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From Billie Rinaldi <billie.rina...@gmail.com>
Subject Re: How to remove entire row at the server side?
Date Wed, 06 Nov 2013 21:29:28 GMT
To use setiter in the shell, your iterator must implement OptionDescriber.
It has two methods, and something like the following should work for your
iterator.  If you implement passing options to the iterator, you'll want to
change the null parameters to the constructor of IteratorOptions below, and
probably also to do some validation in validateOptions.

  @Override
  public IteratorOptions describeOptions() {
    return new IteratorOptions("expTs", "Removes rows based on the column
designated as the expiration timestamp column family", null, null);
  }

  @Override
  public boolean validateOptions(Map<String,String> options) {
    return true;
  }



On Wed, Nov 6, 2013 at 12:49 PM, Terry P. <texpilot@gmail.com> wrote:

> Eyes of an eagle Billie!  com is correct, but after viewing
> "org.apache.accumulo" so many times, my brain was stuck on org and I goofed
> in my setiter syntax.
>
> With THAT corrected, here is the new error:
>
> root@meta> setiter -class
> com.esa.accumulo.iterators.ExpirationTimestampPurgeFilter -n expTsFilter -p
> 20 -scan -t itertest
> 2013-11-06 14:46:28,280 [shell.Shell] ERROR:
> org.apache.accumulo.core.util.shell.ShellCommandException: Command could
> not be initialized (Unable to load
> com.esa.accumulo.iterators.ExpirationTimestampPurgeFilter as type
> org.apache.accumulo.core.iterators.OptionDescriber; configure with 'config'
> instead)
>
>
>
>
>
> On Wed, Nov 6, 2013 at 2:43 PM, Billie Rinaldi <billie.rinaldi@gmail.com>wrote:
>
>> Is there a typo in the package name?  One place says "com" and the other
>> "org".
>>
>>
>> On Wed, Nov 6, 2013 at 12:37 PM, Terry P. <texpilot@gmail.com> wrote:
>>
>>> Hi William, many thanks for the explanation of scan time versus
>>> compaction time. I'll look through the classes again and note where the
>>> remove versus suppress wordings are used and open a ticket.
>>>
>>> As mentioned, I only dabble in java, but regardless of that fact at this
>>> point I'm the one that has to get this done. I've hobbled together my first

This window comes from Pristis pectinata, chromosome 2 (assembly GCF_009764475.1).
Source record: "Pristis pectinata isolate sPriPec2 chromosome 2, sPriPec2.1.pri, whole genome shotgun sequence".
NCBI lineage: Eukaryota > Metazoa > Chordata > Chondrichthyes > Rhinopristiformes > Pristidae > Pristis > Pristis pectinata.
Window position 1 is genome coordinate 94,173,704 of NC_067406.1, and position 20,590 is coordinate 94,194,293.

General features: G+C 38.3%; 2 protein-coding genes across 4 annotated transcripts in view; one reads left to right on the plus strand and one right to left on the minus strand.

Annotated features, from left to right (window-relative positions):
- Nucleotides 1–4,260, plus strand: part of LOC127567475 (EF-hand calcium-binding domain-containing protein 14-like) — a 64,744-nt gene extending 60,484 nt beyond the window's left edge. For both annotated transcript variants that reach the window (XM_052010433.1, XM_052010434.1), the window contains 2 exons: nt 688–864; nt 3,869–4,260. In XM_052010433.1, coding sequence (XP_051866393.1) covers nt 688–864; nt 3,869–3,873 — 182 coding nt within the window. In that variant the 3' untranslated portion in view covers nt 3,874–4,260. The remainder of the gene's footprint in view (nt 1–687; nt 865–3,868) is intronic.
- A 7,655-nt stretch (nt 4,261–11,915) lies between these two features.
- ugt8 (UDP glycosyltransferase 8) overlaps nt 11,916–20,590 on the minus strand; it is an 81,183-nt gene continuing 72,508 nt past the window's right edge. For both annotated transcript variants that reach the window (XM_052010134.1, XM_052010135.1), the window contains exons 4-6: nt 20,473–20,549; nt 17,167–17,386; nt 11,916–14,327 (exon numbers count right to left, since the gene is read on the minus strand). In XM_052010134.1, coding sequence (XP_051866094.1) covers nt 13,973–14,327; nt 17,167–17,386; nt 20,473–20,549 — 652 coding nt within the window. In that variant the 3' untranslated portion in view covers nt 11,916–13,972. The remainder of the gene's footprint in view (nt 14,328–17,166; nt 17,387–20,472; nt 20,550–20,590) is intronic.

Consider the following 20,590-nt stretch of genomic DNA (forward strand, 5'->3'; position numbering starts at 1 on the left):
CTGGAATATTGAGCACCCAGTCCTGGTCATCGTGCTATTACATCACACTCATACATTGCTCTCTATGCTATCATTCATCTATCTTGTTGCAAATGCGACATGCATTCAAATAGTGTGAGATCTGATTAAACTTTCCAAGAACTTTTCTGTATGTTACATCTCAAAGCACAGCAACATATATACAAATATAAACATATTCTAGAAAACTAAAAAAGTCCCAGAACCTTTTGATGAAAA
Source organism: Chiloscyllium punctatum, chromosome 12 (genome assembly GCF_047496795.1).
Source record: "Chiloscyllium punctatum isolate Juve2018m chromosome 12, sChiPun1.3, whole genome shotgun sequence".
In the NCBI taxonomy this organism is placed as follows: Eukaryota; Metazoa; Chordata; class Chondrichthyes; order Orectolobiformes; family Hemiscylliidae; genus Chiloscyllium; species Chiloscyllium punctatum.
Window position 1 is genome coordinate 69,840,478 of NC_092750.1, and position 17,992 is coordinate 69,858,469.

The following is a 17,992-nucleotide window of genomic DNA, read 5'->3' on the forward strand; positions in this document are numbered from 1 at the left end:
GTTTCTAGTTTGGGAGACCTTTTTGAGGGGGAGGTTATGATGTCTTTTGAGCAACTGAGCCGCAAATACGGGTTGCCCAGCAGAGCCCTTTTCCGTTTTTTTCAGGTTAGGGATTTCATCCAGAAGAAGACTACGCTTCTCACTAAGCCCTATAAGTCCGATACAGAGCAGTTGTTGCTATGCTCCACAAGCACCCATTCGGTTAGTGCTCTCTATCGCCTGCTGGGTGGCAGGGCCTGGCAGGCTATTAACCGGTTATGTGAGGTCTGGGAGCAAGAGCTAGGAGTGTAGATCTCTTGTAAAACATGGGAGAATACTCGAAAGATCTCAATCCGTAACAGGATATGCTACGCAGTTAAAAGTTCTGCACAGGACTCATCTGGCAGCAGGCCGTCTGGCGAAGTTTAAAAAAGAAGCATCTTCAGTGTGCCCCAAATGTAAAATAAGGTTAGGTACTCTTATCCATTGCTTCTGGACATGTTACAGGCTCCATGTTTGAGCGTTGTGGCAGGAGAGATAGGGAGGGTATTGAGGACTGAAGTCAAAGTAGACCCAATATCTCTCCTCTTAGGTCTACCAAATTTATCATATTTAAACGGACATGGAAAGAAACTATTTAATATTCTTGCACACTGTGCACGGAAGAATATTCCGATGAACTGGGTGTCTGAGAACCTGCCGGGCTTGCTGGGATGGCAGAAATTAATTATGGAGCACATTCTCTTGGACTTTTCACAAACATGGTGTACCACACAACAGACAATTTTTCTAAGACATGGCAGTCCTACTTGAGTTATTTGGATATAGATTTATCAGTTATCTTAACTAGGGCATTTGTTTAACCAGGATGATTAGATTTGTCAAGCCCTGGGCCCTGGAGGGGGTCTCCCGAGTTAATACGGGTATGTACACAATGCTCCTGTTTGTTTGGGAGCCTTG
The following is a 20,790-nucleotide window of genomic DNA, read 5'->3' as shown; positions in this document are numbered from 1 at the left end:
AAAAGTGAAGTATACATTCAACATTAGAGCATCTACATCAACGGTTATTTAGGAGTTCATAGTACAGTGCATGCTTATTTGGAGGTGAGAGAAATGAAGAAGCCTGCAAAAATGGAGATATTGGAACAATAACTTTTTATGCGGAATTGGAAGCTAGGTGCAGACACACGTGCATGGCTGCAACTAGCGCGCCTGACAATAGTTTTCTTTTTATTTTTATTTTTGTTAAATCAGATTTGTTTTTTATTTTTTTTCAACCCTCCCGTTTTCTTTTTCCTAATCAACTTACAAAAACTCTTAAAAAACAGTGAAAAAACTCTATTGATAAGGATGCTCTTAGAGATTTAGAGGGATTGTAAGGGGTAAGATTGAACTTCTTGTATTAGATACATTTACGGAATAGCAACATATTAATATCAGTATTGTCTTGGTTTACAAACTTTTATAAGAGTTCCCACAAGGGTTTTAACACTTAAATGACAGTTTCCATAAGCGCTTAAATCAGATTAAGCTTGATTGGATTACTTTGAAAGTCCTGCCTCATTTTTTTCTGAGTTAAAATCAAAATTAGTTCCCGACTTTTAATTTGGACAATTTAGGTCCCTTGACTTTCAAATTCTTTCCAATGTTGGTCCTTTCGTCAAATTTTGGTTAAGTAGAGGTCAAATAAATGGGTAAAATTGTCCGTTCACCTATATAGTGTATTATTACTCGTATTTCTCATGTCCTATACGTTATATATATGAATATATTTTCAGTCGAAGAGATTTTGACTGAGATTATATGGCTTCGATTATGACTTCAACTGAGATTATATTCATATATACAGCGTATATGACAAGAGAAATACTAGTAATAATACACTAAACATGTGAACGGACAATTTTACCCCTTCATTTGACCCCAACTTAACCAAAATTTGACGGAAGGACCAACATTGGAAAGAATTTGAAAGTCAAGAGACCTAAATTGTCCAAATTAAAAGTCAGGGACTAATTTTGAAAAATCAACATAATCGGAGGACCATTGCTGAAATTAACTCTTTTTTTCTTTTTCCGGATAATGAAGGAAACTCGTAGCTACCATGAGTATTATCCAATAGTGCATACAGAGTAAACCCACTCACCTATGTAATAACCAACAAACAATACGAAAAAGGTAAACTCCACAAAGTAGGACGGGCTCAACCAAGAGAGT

>>> attempt, but I get the following error where I try to add it as a scan
>>> iterator for testing:
>>>
>>> root@meta> setiter -class
>>> org.esa.accumulo.iterators.ExpirationTimestampPurgeFilter -n expTsFilter -p
>>> 20 -scan -t itertest
>>> 2013-11-06 14:06:34,914 [shell.Shell] ERROR:
>>> org.apache.accumulo.core.util.shell.ShellCommandException: Command could
>>> not be initialized (Servers are unable to load
>>> org.esa.accumulo.iterators.ExpirationTimestampPurgeFilter as type
>>> org.apache.accumulo.core.iterators.SortedKeyValueIterator)
>>>
>>> Here's my source.  Note that the value stored in the expTs ColFam is in
>>> the format "yyyyMMddHHmmssS", which I convert to a long for a direct
>>> comparison to System.currentTimeMillis(). I only overrode the init and
>>> acceptRow methods, hoping the others would work as-is from the base class.
>>>
>>> One clarification: turns out expTs is the ColumnFamily, and the ingest
>>> app does not assign a ColumnQualifier for expTs. So to amend my prior table
>>> layout (including the datetime format):
>>>
>>>
>>> Format: Key:CF:CQ:Value
>>> abc:data:title:"My fantastic data"
>>> abc:data:content:<bytedata>
>>> abc:creTs::20130804171412445
>>> abc:*expTs*::20131104171412445
>>> ... 6-8 more columns of data per row ...
>>>
>>> where *expTs* is the ColumnFamily to determine if the entire row should
>>> be removed based on whether its value is <= NOW.  If a row has not yet been
>>> assigned an expiration date, expTs will not be set and the ColumnFamily
>>> will not yet be present.  Seems like an odd choice to use distinct Column
>>> Families, without Column Qualifiers, but that's how the ingest app was done.
>>>
>>> I greatly appreciate any advice you can provide.
>>>
>>> package com.esa.accumulo.iterators;
>>>
>>> import java.io.IOException;
>>> import java.text.ParseException;
>>> import java.text.SimpleDateFormat;
>>> import java.util.Date;
>>> import java.util.Map;
>>>
>>> import org.apache.accumulo.core.data.Key;
>>> import org.apache.accumulo.core.data.Value;
>>> import org.apache.accumulo.core.iterators.IteratorEnvironment;
>>> import org.apache.accumulo.core.iterators.SortedKeyValueIterator;
>>> import org.apache.accumulo.core.iterators.user.RowFilter;
>>>
>>> /**
>>>  * A filter that removes rows based on the column designated as the
>>> "expiration timestamp" column family.
>>>  *
>>>  * It removes the row if the value in the expirationTimestamp column is
>>> less than currentTime.
>>>  *
>>>  * TODO: The designation of the expirationTimestamp ColumnFamily and its
>>> DateFormat is
>>>  * set in the iterator options when the iterator is applied to the
>>> table. (For
>>>  * now it is hardcoded to match the format used in the Solr-Accumulo
>>> plugin)
>>>  */
>>> public class ExpirationTimestampPurgeFilter extends RowFilter {
>>>   private long currentTime;
>>>   // TODO: make accumuloDateFormat settable via Iterator Options
>>>   // Date Format for Expiration Timestamp ColumnFamily stored in Accumulo
>>>   private String expTsDateFormat = "yyyyMMddHHmmssS";
>>>   SimpleDateFormat df = new SimpleDateFormat(expTsDateFormat);